Monday, March 12, 2007

The Feline Dialogues: Deconstruction

LibertyCat: If you wanted to know whether Newton's Principia is phallogocentric or not, you might be better off studying who Newton was and what he did in the rest of his life rather than trying to deconstruct the text. On the other hand, this wouldn't help you in this particular case. Probably because whether or not the Principia is phallogocentric is not a useful question. Knowing whether or not Newton is phallogocentric or not is also not a useful question given he's been dead for 280 years.
Femme-de-R: Why is knowing if the Principia is phallogocentric or not 'not a useful question'?
LibertyCat: The Principia isn't important as a primary text. What's important is the ideas in it and whether they accurately describe the motion of the planets around the sun, tides and apples
Femme-de-R: But the response to that is that science itself, its methods and the questions it asks are phallogocentric and exclude women.
LibertyCat: You couldn't have saved Hiroshima by exposing the Western phallogocentricism of nuclear physics


Saturday, March 10, 2007

A new, New Deal

On Monday, the BBC reported on the Freud Report on welfare reform. This report discusses the use of the private firms and charities to get the longest-term unemployed into work. However, the most newsworthy part was suggestions that private companies may pay for tattoo removal.

The Freud report approach incentivises firms and organisations to rapidly push the long-term unemployed into any type of work and keep them there for three years. This has several problems:

First, the New Deal has moved some of the previously long-term unemployed into in insecure work. This is because the New Deal encourages people to enter work experience placements or training. Should they be unable to find permanent work as a result, they sign back onto JSA. Since employers have no incentive to create permanent jobs for those undertaking work experience (it is much better to lay them off and get a new New Deal person) and since training or education do not necessarily lead to employment, there are increasing numbers of people switching between New Deal and JSA. The Freud report doesn't seem designed to place these people into structured, secure work.

Second, the Freud incentive system benefits the provider of work opportunities and not the claimant. Although the Freud incentives system is designed to stop providers placing people in 'dead-end jobs', e.g. paying if the claimant remains in the job for three years or gains qualifications, the provider's incentive is to jump through government funding hoops and not to do what is best for the unemployed [I have only had a quick check through this report so could be wrong]. In the words of Adam Smith writing about subsidies to the eighteenth-century Scottish herring fishery, 'fishermen went to sea to catch not the fish but the bounty'.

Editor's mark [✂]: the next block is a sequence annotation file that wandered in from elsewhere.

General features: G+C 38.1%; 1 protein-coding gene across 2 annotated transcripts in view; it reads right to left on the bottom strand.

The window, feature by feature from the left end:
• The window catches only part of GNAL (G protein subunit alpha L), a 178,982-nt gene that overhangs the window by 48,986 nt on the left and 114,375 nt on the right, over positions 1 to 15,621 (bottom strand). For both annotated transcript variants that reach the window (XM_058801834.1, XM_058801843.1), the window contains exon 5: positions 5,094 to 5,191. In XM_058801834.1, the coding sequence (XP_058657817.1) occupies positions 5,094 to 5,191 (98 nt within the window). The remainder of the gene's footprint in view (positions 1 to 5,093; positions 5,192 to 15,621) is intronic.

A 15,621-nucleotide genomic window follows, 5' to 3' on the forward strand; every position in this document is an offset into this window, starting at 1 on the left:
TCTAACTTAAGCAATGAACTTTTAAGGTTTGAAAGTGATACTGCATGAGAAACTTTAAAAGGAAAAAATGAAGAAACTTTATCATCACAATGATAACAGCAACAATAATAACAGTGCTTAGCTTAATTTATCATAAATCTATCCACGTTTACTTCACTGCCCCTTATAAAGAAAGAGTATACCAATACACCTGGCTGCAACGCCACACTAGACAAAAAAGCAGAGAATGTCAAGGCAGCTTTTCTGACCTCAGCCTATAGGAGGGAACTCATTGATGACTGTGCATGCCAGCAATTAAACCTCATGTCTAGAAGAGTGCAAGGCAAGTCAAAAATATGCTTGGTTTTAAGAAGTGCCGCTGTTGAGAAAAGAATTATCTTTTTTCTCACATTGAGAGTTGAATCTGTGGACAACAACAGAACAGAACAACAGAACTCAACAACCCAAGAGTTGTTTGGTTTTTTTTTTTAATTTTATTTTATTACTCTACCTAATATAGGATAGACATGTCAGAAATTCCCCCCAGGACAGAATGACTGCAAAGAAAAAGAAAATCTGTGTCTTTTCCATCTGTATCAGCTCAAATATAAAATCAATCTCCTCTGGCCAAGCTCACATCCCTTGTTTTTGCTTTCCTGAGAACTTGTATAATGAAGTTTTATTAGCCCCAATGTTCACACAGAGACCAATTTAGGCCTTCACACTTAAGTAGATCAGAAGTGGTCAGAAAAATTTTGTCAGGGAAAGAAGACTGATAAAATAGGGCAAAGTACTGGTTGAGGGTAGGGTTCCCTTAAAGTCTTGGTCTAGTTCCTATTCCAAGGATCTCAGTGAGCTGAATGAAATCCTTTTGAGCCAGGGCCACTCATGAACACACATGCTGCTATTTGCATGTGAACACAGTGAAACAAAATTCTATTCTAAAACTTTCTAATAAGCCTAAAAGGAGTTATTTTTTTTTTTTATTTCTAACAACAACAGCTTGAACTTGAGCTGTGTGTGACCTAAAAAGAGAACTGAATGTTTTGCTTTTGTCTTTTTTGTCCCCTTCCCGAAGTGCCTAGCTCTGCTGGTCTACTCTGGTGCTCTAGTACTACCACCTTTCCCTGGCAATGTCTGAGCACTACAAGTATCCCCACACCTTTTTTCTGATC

A third problem is that the Freud report system degrades the claimant. Long-term unemployment can be degrading, demoralising and sap initiative even for the best of people. Being bugged by a provider to tick boxes for government funding is probably not the best way of addressing this problem.

So what should we be doing? I quite like the SMF's recent proposal for personal employment accounts [downloadable here]. This replaces the New Deal and brings responsibility for gaining employment and career development back to the claimant in conjunction with their personal advisor.

I would make one change to the SMF's proposal. The Freud report suggests a more personalised approach to helping job seekers into work would place a huge workload onto Jobcentre Plus. The SMF suggest that JSA continues as it is now. Having experienced the system myself, I would disagree. Dealing with longer-term temporary workers or those in insecure employment, who sign on and off JSA repeatedly is a huge waste of Jobcentre time and money. I was unemployed for a week after submitting my PhD but had to go through a 30 minute discussion about my employments prospects before getting JSA. This was a waste of both my and the PA's time (we spent much of the time discussing welfare politics). This experience has convinced me that some variant on a non-quibble 'citizen's income' is probably the best approach for the first 3 - 6 months of unemployment.

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Friday, March 09, 2007

Cameron panics

I may be alone in this, and I do agree that given the Tory reputation for racism a dismissal may have been appropriate for bad judgement...